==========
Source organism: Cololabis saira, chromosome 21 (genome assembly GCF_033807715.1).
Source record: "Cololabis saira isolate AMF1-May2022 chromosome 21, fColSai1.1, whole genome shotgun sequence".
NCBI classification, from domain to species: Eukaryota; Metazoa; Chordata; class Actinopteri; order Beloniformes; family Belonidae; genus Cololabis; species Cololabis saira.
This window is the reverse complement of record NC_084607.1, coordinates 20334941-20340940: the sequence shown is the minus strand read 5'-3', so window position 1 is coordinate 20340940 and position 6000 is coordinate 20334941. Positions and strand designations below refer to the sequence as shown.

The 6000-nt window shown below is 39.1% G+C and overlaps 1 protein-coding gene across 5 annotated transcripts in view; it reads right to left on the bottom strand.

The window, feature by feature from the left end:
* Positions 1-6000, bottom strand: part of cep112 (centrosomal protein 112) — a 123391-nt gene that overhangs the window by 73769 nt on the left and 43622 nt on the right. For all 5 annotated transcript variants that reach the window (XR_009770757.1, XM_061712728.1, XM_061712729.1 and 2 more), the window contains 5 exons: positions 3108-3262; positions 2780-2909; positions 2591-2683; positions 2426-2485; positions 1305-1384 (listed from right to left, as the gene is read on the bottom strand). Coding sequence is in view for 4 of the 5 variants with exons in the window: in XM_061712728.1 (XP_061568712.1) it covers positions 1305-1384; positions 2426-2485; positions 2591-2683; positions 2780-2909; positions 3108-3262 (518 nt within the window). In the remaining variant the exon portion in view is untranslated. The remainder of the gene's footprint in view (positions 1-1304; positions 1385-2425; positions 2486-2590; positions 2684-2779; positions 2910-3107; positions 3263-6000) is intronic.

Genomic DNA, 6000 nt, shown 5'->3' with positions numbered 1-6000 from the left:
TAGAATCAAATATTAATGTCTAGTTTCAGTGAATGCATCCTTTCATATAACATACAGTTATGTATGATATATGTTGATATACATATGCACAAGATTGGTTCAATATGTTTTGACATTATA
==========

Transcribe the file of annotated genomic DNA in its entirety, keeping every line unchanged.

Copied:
Source organism: Cololabis saira, chromosome 21 (genome assembly GCF_033807715.1).
Source record: "Cololabis saira isolate AMF1-May2022 chromosome 21, fColSai1.1, whole genome shotgun sequence".
NCBI classification, from domain to species: Eukaryota; Metazoa; Chordata; class Actinopteri; order Beloniformes; family Belonidae; genus Cololabis; species Cololabis saira.
This window is the reverse complement of record NC_084607.1, coordinates 20334941-20340940: the sequence shown is the minus strand read 5'-3', so window position 1 is coordinate 20340940 and position 6000 is coordinate 20334941. Positions and strand designations below refer to the sequence as shown.

The 6000-nt window shown below is 39.1% G+C and overlaps 1 protein-coding gene across 5 annotated transcripts in view; it reads right to left on the bottom strand.

The window, feature by feature from the left end:
* Positions 1-6000, bottom strand: part of cep112 (centrosomal protein 112) — a 123391-nt gene that overhangs the window by 73769 nt on the left and 43622 nt on the right. For all 5 annotated transcript variants that reach the window (XR_009770757.1, XM_061712728.1, XM_061712729.1 and 2 more), the window contains 5 exons: positions 3108-3262; positions 2780-2909; positions 2591-2683; positions 2426-2485; positions 1305-1384 (listed from right to left, as the gene is read on the bottom strand). Coding sequence is in view for 4 of the 5 variants with exons in the window: in XM_061712728.1 (XP_061568712.1) it covers positions 1305-1384; positions 2426-2485; positions 2591-2683; positions 2780-2909; positions 3108-3262 (518 nt within the window). In the remaining variant the exon portion in view is untranslated. The remainder of the gene's footprint in view (positions 1-1304; positions 1385-2425; positions 2486-2590; positions 2684-2779; positions 2910-3107; positions 3263-6000) is intronic.

Genomic DNA, 6000 nt, shown 5'->3' with positions numbered 1-6000 from the left:
TAGAATCAAATATTAATGTCTAGTTTCAGTGAATGCATCCTTTCATATAACATACAGTTATGTATGATATATGTTGATATACATATGCACAAGATTGGTTCAATATGTTTTGACATTATA